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Cat Vocalizations: What Do They Mean?

May 26, 2013

Meow. Miau. Niau. Miaou. Nya. Miao. Meo-meo.

No matter what language you speak, it’s universally understood that cats meow. And yet, if you pay close attention, you’ll hear that a cat’s vocabulary is far more complex than just “meows,” and in fact consists of chirps, growls, and other vocalizations.

Photo courtesy cygnus921

The variety of vocalizations is attributed to a cat’s vocal apparatus, which allows him to vocalize while exhaling and inhaling. Changing throat and oral muscle tensions as well as changing the speed of air over the vocal chords results in three general sound categories: murmuring, vowel sounds, and high-intensity, strained sounds.

Cats who live outdoors don’t need an extensive vocabulary. A great deal of their communication is conveyed through body language. When they do vocalize, it’s often directed toward offspring, sexual partners, and enemies. That said, cats who live indoors learn that meowing is one way to manipulate a pet parent.

But what exactly do all of these vocalizations mean? Here’s a quick cheat-sheet just in case you need to brush up:


Many murmuring sounds, which are formed with a closed mouth, are used for acknowledgment, approval, attention, calling, and greeting with humans and sometimes other cats. Purring is also included in this category.

Murmuring: Cats may make these noises, which sound like a hummed trill, when they walk into a room or want to get your attention. It’s a friendly way of letting you know they’re around. If they don’t succeed in getting your attention, their next vocalization may be a more insistent vowel sound.

Purring: Conveyed whenever a cat is happy – sometimes even while he’s eating, purrs can be magical. Kittens purr while nursing, mothers purr when they approach their kittens, and older cats may purr when they want another cat to play with them. There’s just something mysterious about the purr that makes it so comforting. However, it’s important to remember that sometimes cats purr when they are anxious or sick in order to comfort themselves. An observant pet parent will be aware of the difference and can respond accordingly.

Vowel Sounds

This category of sounds consists of meows and other vocalizations that are used in very specific contexts. You may have picked up a few of these, such as “no,” “feed me,” and “look over here,” while spending time with your own cat.

Photo courtesy goodrob13

Cats use these “vowel sounds” to train us – that is, to manipulate us as pet parents to respond in a certain way for their benefit. Consequently, cats have a wide range of meows to convey what they want. Vowel sounds are different from murmurs and strained sounds in that a cat will open and then close his mouth while making the noise.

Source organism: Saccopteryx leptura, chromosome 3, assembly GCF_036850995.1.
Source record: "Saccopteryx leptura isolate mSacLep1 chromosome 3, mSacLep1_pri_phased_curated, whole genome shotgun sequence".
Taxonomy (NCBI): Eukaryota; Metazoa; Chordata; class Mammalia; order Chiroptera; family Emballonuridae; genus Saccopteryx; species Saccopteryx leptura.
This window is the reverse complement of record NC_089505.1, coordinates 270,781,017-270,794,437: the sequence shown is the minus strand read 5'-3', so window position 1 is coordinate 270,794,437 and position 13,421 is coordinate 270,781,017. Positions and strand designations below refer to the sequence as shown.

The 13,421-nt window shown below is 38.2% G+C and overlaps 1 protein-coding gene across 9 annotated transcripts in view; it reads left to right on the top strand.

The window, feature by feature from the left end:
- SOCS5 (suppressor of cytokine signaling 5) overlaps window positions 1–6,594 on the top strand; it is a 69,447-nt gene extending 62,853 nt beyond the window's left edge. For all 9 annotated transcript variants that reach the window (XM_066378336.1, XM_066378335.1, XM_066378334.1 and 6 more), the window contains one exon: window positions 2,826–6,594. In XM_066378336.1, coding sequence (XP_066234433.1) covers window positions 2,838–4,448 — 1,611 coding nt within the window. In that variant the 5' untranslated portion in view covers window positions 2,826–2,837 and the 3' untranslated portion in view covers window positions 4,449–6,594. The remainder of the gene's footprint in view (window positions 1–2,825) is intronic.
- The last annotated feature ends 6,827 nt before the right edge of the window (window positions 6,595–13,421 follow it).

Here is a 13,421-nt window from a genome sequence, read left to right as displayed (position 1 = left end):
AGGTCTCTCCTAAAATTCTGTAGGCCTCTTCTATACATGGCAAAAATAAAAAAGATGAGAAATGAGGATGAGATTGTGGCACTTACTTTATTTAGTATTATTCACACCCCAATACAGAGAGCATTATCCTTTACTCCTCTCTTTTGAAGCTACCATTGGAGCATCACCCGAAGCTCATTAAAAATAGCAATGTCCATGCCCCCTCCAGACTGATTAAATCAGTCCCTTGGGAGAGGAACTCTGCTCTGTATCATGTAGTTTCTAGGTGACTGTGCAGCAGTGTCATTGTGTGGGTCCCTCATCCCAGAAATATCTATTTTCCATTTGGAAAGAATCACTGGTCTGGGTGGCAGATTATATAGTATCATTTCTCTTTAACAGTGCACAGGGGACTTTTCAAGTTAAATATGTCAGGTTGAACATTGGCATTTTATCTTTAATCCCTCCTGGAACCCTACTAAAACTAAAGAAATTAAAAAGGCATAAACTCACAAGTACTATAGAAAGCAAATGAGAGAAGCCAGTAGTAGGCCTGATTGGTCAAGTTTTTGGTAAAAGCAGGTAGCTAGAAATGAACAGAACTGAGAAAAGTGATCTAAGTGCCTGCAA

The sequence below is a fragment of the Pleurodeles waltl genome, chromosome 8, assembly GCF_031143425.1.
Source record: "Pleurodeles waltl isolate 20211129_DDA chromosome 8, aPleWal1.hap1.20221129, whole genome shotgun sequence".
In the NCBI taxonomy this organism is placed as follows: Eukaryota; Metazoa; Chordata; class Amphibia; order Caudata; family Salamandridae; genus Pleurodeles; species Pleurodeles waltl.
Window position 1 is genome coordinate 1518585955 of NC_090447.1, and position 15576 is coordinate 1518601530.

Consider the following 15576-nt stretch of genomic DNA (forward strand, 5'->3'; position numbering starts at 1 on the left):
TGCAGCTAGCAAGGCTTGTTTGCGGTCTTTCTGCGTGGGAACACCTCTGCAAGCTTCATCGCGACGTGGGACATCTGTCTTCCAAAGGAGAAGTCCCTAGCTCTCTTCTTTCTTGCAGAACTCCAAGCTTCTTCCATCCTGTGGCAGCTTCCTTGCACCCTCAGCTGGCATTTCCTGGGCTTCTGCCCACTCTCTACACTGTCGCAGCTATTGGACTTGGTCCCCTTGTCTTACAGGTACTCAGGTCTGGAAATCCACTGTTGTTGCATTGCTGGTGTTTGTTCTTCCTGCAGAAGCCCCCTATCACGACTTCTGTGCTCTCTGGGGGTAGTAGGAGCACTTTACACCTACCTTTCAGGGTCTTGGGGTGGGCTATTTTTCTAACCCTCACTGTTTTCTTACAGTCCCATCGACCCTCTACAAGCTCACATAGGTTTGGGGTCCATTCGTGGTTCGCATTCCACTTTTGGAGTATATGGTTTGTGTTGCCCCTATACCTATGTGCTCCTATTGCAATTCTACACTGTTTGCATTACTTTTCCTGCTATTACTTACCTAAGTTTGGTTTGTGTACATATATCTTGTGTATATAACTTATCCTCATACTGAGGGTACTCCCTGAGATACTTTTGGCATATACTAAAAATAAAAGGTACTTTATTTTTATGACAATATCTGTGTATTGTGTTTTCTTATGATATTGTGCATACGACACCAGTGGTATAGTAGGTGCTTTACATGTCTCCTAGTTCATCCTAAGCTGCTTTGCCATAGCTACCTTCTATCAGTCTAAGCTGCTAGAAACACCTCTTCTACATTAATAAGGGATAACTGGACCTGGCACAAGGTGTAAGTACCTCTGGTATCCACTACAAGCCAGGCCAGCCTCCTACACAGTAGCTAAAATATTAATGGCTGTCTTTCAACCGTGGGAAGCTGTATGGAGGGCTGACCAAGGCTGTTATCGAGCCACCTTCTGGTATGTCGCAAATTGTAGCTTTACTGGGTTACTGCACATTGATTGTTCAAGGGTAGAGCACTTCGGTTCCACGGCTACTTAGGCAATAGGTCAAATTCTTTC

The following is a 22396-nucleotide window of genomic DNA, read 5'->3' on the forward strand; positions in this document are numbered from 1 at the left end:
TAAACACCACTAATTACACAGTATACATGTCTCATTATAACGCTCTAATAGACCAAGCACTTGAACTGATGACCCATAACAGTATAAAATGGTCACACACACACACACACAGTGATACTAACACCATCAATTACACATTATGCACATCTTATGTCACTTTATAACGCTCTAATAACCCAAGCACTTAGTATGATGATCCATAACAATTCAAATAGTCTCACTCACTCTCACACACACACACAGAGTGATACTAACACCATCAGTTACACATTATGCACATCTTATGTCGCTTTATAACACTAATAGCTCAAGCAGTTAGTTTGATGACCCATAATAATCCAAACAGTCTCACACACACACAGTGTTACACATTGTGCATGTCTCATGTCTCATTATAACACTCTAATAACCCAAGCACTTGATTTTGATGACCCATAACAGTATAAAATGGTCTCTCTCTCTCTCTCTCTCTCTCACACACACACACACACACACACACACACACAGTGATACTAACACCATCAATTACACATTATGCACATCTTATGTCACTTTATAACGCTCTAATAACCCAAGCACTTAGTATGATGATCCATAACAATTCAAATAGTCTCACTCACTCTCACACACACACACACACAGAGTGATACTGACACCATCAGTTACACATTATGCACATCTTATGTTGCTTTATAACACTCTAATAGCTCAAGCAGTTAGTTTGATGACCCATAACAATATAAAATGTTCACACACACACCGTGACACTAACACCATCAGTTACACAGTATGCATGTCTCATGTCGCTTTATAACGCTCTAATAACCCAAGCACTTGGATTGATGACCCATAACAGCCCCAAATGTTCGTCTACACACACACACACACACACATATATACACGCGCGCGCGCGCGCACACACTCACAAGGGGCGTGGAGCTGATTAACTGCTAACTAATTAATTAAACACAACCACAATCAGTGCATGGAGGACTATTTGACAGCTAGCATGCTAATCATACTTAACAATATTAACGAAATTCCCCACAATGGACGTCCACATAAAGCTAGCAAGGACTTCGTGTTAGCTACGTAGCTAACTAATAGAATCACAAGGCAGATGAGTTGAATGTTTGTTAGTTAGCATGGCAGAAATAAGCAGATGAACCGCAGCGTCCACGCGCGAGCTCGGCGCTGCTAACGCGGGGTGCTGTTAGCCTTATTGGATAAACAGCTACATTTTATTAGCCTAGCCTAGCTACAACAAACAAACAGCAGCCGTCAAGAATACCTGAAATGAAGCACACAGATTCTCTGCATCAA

Meows: Different meows can mean different things. While one meow may be a greeting when you walk in the door, another may convey desire or objection.

Some cats may express unhappiness with a short, high meow, while a cat who wants to be petted may meow softly. Pay attention to your cat’s meows and when they occur, and soon you’ll have a better idea of what your cat wants.

Chirps & Trills: Cats learn these sounds as kittens, when their mother uses these vocalizations to tell them that they should follow her. As pets, cats often chirp and trill to convey a desire – that they want you to follow them to their food bowl, play with their toy, or move that book off your lap so they can take its place.

Chattering, Chittering & Twittering: These are the funny noises you can hear your cat make when he sits in a window watching birds – or as he considers it, prey.

High-Intensity, Strained Sounds

Photo courtesy dawn_perry

These vocalizations are usually reserved for cat-to-cat communications and consists of sounds made with the mouth held open. High-intensity sounds include hisses, spits, growls, and more. They can convey anger and pain. When directed at a human, these sounds can mean serious business.

Growling, Hissing & Spitting: A cat who is annoyed, frightened, angry, or aggressive is likely to make one of these noises. If a cat isn’t left alone after making one of these noises, he may attack.

Yowls, Howls, Screeching & Drawn-Out Meows: These vocalizations convey distress. You may hear them if a cat is stuck in a closet, looking for you and can’t find you, or in pain. Lastly, elderly cats who suffer from dementia may cry out when they’re disoriented.

Caterwauling: Like a yowl or howl, these sounds are made when cats are in heat – specifically when two tom cats are approaching each other. It’s a threatening sound that means war.

Does your cat make certain vocalizations more than others? What do you think they mean? Please share about them in the comments!

3 Comments leave one →
  1. Heather Anderson permalink
    August 11, 2014 5:00 pm

    With a certain toy, and almost always down in the basement, 3 of my 6 cats will sometimes become quite vocal. They use a particular meow reserved for these times. It almost sounds mournful or longing, as though they are caring for a sick/dying offspring. (at least that’s how I would perceive them to sound under those conditions)

    I often have to go check on them to make sure they’re ok because it’s such an odd sound.

    Does anyone else experience this?

  2. Evelyn Castellano permalink
    August 9, 2021 7:52 am

    My cat, male, neutered, howls in the morning while I’m brushing my teeth. He runs down stairs first, then howls and stomps his feet. Maybe excited I’m coming down he’s gonna get moist food?


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